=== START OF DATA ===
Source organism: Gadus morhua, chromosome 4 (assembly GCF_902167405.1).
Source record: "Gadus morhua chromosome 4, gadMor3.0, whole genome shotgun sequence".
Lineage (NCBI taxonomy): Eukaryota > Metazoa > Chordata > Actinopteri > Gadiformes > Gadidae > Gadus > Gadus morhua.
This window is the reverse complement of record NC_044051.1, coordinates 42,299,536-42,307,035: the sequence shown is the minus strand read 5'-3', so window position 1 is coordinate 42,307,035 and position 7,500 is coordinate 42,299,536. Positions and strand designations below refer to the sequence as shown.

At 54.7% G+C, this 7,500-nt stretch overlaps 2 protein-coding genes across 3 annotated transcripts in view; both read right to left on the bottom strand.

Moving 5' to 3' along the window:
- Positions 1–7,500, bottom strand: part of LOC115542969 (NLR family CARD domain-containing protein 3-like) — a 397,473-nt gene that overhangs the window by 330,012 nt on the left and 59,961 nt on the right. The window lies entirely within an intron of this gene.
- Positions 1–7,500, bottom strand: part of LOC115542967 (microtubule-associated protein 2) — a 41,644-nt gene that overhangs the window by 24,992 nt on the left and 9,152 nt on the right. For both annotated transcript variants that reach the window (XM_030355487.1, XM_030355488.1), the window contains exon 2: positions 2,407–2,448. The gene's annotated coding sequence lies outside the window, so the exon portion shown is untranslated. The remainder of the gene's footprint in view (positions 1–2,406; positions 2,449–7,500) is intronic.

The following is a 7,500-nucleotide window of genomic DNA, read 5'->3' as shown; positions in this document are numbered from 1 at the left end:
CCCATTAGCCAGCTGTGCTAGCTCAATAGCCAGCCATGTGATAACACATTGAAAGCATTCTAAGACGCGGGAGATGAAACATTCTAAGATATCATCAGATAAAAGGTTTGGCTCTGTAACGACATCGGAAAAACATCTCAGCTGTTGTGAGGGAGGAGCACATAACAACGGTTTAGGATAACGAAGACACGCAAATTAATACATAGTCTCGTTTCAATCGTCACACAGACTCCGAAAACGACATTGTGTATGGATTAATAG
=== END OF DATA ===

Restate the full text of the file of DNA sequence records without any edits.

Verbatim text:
Source organism: Gadus morhua, chromosome 4 (assembly GCF_902167405.1).
Source record: "Gadus morhua chromosome 4, gadMor3.0, whole genome shotgun sequence".
Lineage (NCBI taxonomy): Eukaryota > Metazoa > Chordata > Actinopteri > Gadiformes > Gadidae > Gadus > Gadus morhua.
This window is the reverse complement of record NC_044051.1, coordinates 42,299,536-42,307,035: the sequence shown is the minus strand read 5'-3', so window position 1 is coordinate 42,307,035 and position 7,500 is coordinate 42,299,536. Positions and strand designations below refer to the sequence as shown.

At 54.7% G+C, this 7,500-nt stretch overlaps 2 protein-coding genes across 3 annotated transcripts in view; both read right to left on the bottom strand.

Moving 5' to 3' along the window:
- Positions 1–7,500, bottom strand: part of LOC115542969 (NLR family CARD domain-containing protein 3-like) — a 397,473-nt gene that overhangs the window by 330,012 nt on the left and 59,961 nt on the right. The window lies entirely within an intron of this gene.
- Positions 1–7,500, bottom strand: part of LOC115542967 (microtubule-associated protein 2) — a 41,644-nt gene that overhangs the window by 24,992 nt on the left and 9,152 nt on the right. For both annotated transcript variants that reach the window (XM_030355487.1, XM_030355488.1), the window contains exon 2: positions 2,407–2,448. The gene's annotated coding sequence lies outside the window, so the exon portion shown is untranslated. The remainder of the gene's footprint in view (positions 1–2,406; positions 2,449–7,500) is intronic.

The following is a 7,500-nucleotide window of genomic DNA, read 5'->3' as shown; positions in this document are numbered from 1 at the left end:
CCCATTAGCCAGCTGTGCTAGCTCAATAGCCAGCCATGTGATAACACATTGAAAGCATTCTAAGACGCGGGAGATGAAACATTCTAAGATATCATCAGATAAAAGGTTTGGCTCTGTAACGACATCGGAAAAACATCTCAGCTGTTGTGAGGGAGGAGCACATAACAACGGTTTAGGATAACGAAGACACGCAAATTAATACATAGTCTCGTTTCAATCGTCACACAGACTCCGAAAACGACATTGTGTATGGATTAATAG